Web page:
SDCC ’17: The Preacher Panel Is ‘Questionable Until The End’ With Seth Rogen And Cast

by Hannah Means Shannon


At the Preacher panel at San Diego Comic-Con on Friday night, panelists were ushered on to the tunes of a brass band following the screening of a new trailer, to applause.
Chris Hardwick brought the panelists on, including Seth Rogen, Dominic Cooper, Ruth Nega, Joe Gilgun, and Graham McTavish, and Ian Colletti.
Rogan said the overall theme of looking for God was “compelling and relatable” and the fact that Preacher contains all these different genres is very appealing. If the show can have “all that shit” and still make sense—that’s the goal.
The relationship between Jesse and Tulip is part of the real structure for the show, though, and Rogen feels it will make the show compelling for some time to come.
Rogen was aware that many of the people seeing the show wouldn’t be comic book fans, so they filtered some of the content material to make it more “digestible”.
Rogen said he told the actors from the beginning that “we’re going to kill all of you” in the town of Annville, and no one really believed that, but it was true.
Asked about the “darker side” of Jesse, Cooper said the big darker side is being drawn out when he finds that Tulip has lied to him, and more of his darker family history is going to come out, too. Cooper says it all makes sense to him, increasingly, and “it’s fun to play”.
Cooper admitted that Jesse is now using the voice “sporadically” and at will, and that’s going to keep showing off “massive flaws in his character”. His motives will be “questionable until the end”.
Ruth Nega was asked what Tulip’s true nature is, and she said that there’s an “innate intelligence” there. Nega thinks Trulip has never really tried to fit in, and finds it “distasteful”. She feels that Tulip and Jesse have taken “different forks in the road” and the “God business doesn’t interest her”. She’s angry with Jesse and things may not be possible for them to reconcile, based on Nega’s commentary.
Gilgun was asked if Cassidy is beyond redemption, and he was a little distracted by the fact that Cooper had dumped a bag of glitter on his head earlier that day, and the sharp bits were now filtering into his “buttcrack”.
Gilgun admitted that Cassidy has done terrible things, but being with Jesse and Tulip is like being in rehab for him, providing “something stable”. He wants to remain with them for that reason. Jesse is very honest with him, calling him a “vampire junkie” and Cassidy wants that honesty.
Hardwick said that Jesse can never find out what happened between Tulip and Cassidy, and Gilgun said that Cassidy has tried to tell Jesse a number of times, but there is a little reminder that honesty isn’t possible.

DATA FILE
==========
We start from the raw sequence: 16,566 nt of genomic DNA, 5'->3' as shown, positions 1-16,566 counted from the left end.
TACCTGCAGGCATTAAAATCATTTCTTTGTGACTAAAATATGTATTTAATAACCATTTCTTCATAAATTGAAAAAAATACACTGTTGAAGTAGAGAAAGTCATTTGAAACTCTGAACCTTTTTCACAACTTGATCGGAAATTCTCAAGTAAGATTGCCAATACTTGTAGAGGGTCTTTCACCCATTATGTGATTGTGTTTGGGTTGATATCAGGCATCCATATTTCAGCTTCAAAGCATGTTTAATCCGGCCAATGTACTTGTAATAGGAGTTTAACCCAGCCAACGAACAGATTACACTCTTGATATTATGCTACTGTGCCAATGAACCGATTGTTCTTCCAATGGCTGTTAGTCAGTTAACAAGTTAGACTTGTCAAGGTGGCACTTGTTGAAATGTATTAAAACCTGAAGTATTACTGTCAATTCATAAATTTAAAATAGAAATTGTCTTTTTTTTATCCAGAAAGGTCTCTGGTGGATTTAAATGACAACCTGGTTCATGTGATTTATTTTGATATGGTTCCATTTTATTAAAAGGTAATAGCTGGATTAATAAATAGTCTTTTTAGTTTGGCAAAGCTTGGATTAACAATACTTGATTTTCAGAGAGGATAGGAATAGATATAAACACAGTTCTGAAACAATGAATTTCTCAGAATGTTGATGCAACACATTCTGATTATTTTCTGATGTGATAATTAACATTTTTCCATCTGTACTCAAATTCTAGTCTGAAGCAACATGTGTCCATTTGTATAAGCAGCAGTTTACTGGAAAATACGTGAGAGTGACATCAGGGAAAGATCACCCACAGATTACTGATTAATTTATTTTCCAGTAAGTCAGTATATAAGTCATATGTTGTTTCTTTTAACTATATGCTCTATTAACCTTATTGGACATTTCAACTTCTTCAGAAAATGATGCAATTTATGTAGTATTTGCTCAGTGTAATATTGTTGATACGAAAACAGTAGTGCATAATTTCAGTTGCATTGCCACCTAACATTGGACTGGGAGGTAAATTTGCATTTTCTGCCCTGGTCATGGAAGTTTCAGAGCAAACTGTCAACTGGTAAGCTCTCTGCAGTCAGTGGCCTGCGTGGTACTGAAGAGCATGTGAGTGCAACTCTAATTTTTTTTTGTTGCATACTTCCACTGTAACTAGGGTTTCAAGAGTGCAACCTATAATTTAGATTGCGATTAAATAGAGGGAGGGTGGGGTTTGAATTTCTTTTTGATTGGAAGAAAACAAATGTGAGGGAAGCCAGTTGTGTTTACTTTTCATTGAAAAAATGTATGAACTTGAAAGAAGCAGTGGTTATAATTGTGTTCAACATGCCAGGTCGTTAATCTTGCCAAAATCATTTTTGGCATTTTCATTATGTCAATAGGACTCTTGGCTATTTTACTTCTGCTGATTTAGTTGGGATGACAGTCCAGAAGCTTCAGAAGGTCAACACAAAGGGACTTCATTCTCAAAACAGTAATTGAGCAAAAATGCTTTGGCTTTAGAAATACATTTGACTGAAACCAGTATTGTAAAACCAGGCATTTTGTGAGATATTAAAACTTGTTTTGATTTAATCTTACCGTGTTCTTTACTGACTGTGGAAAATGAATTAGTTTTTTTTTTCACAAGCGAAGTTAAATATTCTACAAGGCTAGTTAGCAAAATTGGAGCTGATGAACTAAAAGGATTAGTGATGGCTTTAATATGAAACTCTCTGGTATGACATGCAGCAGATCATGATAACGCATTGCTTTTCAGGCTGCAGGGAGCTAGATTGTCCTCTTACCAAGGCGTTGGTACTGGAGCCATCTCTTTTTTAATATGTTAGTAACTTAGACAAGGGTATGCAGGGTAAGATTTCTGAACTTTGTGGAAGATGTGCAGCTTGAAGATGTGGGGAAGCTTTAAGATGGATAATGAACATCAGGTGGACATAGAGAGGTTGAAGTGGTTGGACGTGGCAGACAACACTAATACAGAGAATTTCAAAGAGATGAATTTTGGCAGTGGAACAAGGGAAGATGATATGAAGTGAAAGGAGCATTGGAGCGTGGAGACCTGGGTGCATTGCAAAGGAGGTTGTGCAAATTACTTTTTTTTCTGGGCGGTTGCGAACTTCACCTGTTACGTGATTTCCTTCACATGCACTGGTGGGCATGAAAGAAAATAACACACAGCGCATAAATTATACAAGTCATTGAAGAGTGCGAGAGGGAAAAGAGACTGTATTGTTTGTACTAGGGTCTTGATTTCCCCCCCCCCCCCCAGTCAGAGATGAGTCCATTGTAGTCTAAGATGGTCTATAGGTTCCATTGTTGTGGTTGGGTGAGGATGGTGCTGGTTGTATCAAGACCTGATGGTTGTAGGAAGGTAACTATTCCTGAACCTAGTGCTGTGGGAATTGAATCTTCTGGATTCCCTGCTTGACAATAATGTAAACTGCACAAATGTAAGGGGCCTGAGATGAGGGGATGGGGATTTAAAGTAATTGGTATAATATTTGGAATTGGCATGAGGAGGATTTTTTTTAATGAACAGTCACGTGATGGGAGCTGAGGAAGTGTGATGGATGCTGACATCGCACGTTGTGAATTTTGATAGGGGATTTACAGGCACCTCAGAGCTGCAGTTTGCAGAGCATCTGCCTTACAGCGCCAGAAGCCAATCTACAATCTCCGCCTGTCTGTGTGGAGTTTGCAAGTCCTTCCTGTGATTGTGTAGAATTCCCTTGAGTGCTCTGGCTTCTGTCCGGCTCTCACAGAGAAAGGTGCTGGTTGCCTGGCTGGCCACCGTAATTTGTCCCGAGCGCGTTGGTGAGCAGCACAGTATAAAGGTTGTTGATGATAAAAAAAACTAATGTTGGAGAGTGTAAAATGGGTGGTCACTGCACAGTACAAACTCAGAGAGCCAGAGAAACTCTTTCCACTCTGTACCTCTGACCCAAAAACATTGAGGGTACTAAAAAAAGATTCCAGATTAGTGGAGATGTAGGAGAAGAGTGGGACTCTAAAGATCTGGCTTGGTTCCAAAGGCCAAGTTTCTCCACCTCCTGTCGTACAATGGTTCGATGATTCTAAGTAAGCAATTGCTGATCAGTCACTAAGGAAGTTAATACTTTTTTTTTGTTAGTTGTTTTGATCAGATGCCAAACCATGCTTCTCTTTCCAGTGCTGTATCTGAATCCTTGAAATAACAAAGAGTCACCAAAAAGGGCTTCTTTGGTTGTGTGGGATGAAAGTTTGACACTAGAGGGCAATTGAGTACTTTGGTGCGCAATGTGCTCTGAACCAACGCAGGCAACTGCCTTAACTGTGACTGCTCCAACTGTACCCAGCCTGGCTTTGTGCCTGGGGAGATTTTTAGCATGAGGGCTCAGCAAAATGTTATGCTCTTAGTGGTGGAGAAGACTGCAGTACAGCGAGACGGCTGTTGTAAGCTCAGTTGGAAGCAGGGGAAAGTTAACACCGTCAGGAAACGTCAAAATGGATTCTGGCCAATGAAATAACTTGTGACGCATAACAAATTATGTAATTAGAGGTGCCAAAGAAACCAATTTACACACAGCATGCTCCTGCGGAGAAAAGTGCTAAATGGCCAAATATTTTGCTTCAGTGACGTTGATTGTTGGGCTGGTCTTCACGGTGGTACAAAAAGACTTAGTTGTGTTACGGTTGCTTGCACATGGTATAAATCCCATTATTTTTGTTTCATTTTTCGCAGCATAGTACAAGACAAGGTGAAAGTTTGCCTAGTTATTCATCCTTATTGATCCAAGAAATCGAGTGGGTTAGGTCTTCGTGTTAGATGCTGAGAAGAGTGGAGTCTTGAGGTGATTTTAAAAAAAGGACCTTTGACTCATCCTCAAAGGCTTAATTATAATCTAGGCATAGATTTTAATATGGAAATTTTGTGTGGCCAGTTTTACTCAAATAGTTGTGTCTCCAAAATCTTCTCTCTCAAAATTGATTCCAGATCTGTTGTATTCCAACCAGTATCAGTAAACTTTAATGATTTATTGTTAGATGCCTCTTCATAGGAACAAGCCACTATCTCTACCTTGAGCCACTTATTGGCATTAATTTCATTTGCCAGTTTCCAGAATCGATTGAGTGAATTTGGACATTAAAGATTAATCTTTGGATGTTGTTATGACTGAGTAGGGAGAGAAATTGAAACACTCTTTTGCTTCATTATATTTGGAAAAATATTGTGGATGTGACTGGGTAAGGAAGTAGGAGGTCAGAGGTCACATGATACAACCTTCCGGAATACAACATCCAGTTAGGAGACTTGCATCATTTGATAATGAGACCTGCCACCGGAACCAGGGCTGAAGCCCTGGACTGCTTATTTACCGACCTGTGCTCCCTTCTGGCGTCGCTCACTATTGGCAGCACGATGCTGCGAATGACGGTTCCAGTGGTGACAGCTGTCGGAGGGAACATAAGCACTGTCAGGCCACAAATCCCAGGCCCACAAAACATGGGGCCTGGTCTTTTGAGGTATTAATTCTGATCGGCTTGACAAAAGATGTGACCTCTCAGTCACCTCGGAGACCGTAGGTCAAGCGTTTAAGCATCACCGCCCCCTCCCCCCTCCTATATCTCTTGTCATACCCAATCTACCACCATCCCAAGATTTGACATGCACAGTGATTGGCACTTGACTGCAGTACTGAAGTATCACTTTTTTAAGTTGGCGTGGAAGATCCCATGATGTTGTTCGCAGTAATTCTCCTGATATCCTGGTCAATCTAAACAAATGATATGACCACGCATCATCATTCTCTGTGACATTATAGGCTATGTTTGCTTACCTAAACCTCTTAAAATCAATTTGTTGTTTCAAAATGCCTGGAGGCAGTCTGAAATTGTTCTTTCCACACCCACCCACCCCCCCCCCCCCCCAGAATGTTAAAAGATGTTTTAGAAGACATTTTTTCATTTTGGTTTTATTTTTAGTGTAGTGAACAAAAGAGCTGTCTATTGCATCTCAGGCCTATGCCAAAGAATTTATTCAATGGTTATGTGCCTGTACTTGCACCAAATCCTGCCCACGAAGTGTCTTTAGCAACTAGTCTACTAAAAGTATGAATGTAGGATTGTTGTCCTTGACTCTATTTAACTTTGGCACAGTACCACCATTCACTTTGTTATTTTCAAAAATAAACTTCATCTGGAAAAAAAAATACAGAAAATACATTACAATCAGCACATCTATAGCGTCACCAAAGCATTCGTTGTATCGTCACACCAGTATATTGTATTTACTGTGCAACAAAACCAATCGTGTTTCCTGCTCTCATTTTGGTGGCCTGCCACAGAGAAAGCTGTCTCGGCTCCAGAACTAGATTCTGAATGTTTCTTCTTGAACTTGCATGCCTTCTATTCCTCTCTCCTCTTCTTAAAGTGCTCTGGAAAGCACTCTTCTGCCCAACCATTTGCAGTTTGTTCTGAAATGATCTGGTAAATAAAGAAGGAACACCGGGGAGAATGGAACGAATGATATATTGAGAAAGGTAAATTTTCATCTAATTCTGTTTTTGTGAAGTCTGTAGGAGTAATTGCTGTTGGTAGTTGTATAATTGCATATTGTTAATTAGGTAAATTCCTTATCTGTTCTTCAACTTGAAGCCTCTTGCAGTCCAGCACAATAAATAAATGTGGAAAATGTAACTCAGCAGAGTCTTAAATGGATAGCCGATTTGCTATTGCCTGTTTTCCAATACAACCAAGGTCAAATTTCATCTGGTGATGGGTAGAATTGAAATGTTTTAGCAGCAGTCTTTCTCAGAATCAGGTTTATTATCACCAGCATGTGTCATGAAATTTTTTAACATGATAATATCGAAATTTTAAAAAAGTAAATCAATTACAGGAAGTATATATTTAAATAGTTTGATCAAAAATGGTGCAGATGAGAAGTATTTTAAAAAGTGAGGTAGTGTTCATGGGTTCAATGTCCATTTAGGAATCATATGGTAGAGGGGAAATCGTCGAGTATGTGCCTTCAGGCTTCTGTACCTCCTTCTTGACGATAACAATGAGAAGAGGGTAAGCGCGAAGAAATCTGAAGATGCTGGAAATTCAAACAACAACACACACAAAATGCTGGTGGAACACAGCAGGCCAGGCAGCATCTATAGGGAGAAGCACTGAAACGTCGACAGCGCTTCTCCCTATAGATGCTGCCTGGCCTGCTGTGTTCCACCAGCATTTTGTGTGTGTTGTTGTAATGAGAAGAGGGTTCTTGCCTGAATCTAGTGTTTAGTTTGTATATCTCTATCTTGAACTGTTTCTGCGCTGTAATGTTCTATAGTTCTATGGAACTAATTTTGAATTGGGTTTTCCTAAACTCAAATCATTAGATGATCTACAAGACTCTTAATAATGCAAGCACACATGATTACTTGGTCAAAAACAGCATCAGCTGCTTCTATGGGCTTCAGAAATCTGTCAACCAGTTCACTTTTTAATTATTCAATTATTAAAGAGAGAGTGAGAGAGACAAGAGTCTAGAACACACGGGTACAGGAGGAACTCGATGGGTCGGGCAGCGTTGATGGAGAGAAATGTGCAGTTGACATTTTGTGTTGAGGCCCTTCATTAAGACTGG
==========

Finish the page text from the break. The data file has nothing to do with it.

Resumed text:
McTavish plays the Saint of Killers, and was asked about the character’s “singularity of purpose”. McTavish says he tries to relate his roles to reality, but people can identify with “having a purpose in life”. The Saint’s purpose—protecting his family—was taken away, and not his new purpose is to be reunited with them. He “carries with him the love for his family throughout the terrible acts of violence he commits”.
Asked about the “appliance process” for being Arseface, Colletti said it’s complicated, using a one-time use mask each day. He said the lower half of his face doesn’t really move and it’s like “puppeteering” to have facial expressions. He said he felt “very naked” to suddenly do scenes with the mask gone this season. It’s going to be a “tough road ahead for Eugene”, Colletti said. Now that he’s in hell, away from the other characters, he has to ask many questions about himself and whether he’s redeemable in different ways.
Rogen was asked about The Grail, a super-secret organization, and he said that an arm of their unit is ruled over by Herr Starr, who’s one of the best characters in the comics. They are a “religiously inclined” organization that “runs the planet in many ways”.
The audience was shown a clip of Herr Star, going through the trials that made him the man he has become.
The panelists welcomed Pip Torenns, Julie Anne Emery, and Malcolm Barrett.
Barrett said that comicon is his “thing” and was here a couple of years ago “just walking around” as a fan.
Nega said she’s “interested in defying expectations” and she thinks that Tulip is, as well.
Asked about filming difficult scenes, Cooper said that having to adapt to changing circumstances is harder than complicated choreography.
Asked if he’s going to play a role in the show, Rogen said, “There is a role that I would potentially do”.
Rogen is surprised at the things he’s able to do on Television, assuming previously he’d have more limitations. As the show continues, which he hopes will “continue to be watchable”, fans will be surprised “how much stuff from the comics we’re including”.

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